Saturday, January 9, 2010

too cold for living but great for reading

It has been dreadfully cold here in Minnesota. Temperatures have been in the negative numbers--far too cold to be out and about but perfect for reading. I spend part of each evening on my daybed, securely wrapped in my Rudolph the Red-nosed Reindeer blanket (my little home is never really warm with the thermostat set at 65 degrees so a blanket is necessary), reading. I'm several issues behind on Vanity Fair--I'm reading the November issue now, oops.

I just finished Where the mountain meets the moon by Grace Lin. It is a children's book and absolutely lovely (adults, don't look down your nose at children's books--they are amazing! Try one, please).

Minli is the cherished only child of a couple who work hard but can't seem to make a success of their little farm. Could it be because it is located on Fruitless Mountain? They have little in the way of money, the only money in the house is two brass coins that belong to Minli, but they are devoted to each other. Minli's father is a storyteller and fill the evening hours entertaining her with stories and legends of China--Minli's mother thinks he is filling her head with useless dreams. One day, Minli takes one of her brass coins and buys a magic goldfish, thinking it will add to touch of brightness to their little home. Her mother is upset that Minli spent her money so foolishly on a living being that they will need to feed. Sadly, Minli releases the fish and decides to take their unfortunate situation into her own hands--she will leave home and search for the Man in the Moon who will help her to change their fortune.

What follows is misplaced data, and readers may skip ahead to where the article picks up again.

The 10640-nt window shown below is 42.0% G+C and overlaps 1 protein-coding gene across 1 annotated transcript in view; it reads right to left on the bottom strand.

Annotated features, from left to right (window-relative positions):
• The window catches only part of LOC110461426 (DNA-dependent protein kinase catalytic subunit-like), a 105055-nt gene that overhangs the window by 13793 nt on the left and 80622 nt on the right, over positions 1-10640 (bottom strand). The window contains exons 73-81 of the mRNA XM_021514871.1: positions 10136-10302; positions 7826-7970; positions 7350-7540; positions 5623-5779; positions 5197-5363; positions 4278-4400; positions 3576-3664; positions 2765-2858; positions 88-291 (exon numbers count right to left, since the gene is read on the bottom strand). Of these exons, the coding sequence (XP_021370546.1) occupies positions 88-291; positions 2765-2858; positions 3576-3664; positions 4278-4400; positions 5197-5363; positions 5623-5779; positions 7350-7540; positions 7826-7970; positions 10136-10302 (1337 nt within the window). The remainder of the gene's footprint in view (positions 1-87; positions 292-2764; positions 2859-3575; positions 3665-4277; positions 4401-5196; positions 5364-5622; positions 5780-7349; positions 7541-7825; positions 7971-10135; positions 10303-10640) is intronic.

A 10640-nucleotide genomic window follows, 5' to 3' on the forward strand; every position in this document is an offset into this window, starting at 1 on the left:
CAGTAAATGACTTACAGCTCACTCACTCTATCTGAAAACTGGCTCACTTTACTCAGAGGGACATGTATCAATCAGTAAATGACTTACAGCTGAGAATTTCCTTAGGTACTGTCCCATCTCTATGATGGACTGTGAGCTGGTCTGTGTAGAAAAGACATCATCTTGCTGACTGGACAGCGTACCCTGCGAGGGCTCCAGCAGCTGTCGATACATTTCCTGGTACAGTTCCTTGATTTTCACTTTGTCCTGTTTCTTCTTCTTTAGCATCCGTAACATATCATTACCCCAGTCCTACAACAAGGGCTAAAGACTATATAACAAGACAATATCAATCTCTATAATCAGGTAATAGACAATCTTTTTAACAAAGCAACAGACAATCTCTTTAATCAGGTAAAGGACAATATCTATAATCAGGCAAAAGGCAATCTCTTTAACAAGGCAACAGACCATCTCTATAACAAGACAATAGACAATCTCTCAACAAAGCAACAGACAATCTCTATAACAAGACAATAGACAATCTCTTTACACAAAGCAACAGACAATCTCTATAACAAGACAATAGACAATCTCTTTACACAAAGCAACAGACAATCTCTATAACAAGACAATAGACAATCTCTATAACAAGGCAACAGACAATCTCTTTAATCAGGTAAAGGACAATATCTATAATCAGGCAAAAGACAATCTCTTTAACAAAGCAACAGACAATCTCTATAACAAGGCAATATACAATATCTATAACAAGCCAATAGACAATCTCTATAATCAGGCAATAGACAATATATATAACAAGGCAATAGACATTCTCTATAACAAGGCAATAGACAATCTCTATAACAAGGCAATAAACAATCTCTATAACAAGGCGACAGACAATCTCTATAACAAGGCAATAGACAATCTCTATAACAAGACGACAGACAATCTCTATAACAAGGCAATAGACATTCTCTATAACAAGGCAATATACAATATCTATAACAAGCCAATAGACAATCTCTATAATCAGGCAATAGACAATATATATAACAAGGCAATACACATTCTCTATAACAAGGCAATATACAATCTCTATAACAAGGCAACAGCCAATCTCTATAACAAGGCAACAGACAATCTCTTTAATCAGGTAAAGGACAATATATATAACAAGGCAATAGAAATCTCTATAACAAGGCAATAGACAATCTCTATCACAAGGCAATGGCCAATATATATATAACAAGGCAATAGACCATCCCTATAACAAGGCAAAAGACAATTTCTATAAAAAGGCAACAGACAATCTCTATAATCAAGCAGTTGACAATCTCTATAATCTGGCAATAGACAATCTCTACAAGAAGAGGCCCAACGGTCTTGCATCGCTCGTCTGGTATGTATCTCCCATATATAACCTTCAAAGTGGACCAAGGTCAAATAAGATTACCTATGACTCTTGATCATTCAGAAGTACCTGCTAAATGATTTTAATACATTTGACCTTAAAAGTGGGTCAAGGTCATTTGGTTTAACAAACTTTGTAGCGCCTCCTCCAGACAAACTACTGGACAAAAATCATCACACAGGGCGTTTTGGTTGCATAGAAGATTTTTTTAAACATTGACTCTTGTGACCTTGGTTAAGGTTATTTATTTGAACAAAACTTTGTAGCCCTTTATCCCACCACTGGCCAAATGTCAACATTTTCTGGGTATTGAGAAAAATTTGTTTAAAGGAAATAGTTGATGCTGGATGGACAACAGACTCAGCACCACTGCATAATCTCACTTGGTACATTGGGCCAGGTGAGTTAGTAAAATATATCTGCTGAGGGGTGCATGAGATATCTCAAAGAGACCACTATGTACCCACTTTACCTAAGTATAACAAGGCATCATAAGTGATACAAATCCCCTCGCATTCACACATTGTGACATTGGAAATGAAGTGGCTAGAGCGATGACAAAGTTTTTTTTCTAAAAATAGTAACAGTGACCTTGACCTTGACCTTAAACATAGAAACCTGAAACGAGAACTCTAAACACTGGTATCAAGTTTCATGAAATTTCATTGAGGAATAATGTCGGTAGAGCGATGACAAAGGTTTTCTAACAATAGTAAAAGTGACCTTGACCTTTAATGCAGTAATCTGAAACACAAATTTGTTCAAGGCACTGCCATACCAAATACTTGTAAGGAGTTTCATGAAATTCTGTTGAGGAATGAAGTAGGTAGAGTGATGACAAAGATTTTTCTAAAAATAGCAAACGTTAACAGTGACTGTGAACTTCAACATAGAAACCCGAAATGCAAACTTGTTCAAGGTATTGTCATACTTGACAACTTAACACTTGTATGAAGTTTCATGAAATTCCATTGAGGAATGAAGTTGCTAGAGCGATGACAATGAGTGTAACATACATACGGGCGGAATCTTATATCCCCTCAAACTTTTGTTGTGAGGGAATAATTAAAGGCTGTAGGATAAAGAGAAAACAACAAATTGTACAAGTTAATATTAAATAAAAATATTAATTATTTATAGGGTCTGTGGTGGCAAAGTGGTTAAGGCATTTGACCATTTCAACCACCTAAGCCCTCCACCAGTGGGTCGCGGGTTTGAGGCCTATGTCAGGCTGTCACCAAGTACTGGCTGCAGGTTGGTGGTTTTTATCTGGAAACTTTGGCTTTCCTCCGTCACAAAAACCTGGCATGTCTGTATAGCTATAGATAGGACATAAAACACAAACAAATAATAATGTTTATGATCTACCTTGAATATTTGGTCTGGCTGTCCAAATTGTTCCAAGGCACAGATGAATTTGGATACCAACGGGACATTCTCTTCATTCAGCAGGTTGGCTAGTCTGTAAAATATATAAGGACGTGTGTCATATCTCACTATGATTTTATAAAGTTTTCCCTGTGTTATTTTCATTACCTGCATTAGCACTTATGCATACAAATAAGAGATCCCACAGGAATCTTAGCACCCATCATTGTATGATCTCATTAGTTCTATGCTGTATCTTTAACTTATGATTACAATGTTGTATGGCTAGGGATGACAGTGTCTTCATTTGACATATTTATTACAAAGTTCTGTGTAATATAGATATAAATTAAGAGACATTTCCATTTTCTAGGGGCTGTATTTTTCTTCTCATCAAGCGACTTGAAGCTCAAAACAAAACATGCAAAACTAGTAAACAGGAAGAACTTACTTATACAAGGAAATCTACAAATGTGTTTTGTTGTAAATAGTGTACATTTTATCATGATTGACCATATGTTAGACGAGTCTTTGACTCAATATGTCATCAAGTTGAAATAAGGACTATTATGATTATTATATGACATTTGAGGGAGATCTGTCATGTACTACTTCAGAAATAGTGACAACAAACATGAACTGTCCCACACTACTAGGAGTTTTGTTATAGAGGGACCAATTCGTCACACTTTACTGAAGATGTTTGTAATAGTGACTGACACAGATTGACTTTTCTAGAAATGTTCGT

While on her journey, Minli meets a dragon who cannot fly, a young boy with a water buffalo, the king of the bright city, a rambunctious set of twins and many others who help her to find her way. Her parents, lost and lonely without their precious child, embark on their own journey of discovery though their journey takes place within the confines of their home.

Each character has a tale to tell, an explanation of why they are what they are or why they live where they live. Each tale adds another layer of interest and beauty to the story. Beautiful, richly colored illustrations add even more to the gorgeous words. Please read this book (and add a comment to tell me what you thought).

1 comment:

Donell said...

Sounds excellent!